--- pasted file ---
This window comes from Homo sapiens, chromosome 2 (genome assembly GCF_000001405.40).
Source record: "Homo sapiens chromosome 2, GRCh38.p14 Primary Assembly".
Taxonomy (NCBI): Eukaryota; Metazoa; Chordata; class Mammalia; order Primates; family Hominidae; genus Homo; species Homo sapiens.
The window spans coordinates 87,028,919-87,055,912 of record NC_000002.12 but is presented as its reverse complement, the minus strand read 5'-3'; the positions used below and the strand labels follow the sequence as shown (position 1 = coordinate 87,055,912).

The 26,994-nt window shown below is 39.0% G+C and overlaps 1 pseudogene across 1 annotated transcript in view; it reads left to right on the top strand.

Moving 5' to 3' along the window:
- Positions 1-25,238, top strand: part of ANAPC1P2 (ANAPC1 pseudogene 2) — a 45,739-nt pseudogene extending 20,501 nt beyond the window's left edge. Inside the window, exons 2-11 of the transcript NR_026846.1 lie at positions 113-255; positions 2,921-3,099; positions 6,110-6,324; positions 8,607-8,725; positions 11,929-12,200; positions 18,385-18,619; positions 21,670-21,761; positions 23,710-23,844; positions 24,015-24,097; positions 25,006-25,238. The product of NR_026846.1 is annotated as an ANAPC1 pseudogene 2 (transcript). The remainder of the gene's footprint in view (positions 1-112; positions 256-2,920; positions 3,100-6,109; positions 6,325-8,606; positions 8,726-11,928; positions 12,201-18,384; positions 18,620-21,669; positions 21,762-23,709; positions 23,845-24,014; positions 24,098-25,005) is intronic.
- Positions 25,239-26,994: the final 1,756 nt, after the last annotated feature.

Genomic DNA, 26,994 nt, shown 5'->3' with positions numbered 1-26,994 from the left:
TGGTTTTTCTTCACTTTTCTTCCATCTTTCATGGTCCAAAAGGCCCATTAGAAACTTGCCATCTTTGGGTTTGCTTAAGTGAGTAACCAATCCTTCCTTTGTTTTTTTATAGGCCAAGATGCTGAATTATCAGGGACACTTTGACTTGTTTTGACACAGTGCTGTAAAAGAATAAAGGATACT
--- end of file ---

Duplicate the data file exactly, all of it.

This window comes from Homo sapiens, chromosome 2 (genome assembly GCF_000001405.40).
Source record: "Homo sapiens chromosome 2, GRCh38.p14 Primary Assembly".
Taxonomy (NCBI): Eukaryota; Metazoa; Chordata; class Mammalia; order Primates; family Hominidae; genus Homo; species Homo sapiens.
The window spans coordinates 87,028,919-87,055,912 of record NC_000002.12 but is presented as its reverse complement, the minus strand read 5'-3'; the positions used below and the strand labels follow the sequence as shown (position 1 = coordinate 87,055,912).

The 26,994-nt window shown below is 39.0% G+C and overlaps 1 pseudogene across 1 annotated transcript in view; it reads left to right on the top strand.

Moving 5' to 3' along the window:
- Positions 1-25,238, top strand: part of ANAPC1P2 (ANAPC1 pseudogene 2) — a 45,739-nt pseudogene extending 20,501 nt beyond the window's left edge. Inside the window, exons 2-11 of the transcript NR_026846.1 lie at positions 113-255; positions 2,921-3,099; positions 6,110-6,324; positions 8,607-8,725; positions 11,929-12,200; positions 18,385-18,619; positions 21,670-21,761; positions 23,710-23,844; positions 24,015-24,097; positions 25,006-25,238. The product of NR_026846.1 is annotated as an ANAPC1 pseudogene 2 (transcript). The remainder of the gene's footprint in view (positions 1-112; positions 256-2,920; positions 3,100-6,109; positions 6,325-8,606; positions 8,726-11,928; positions 12,201-18,384; positions 18,620-21,669; positions 21,762-23,709; positions 23,845-24,014; positions 24,098-25,005) is intronic.
- Positions 25,239-26,994: the final 1,756 nt, after the last annotated feature.

Genomic DNA, 26,994 nt, shown 5'->3' with positions numbered 1-26,994 from the left:
TGGTTTTTCTTCACTTTTCTTCCATCTTTCATGGTCCAAAAGGCCCATTAGAAACTTGCCATCTTTGGGTTTGCTTAAGTGAGTAACCAATCCTTCCTTTGTTTTTTTATAGGCCAAGATGCTGAATTATCAGGGACACTTTGACTTGTTTTGACACAGTGCTGTAAAAGAATAAAGGATACT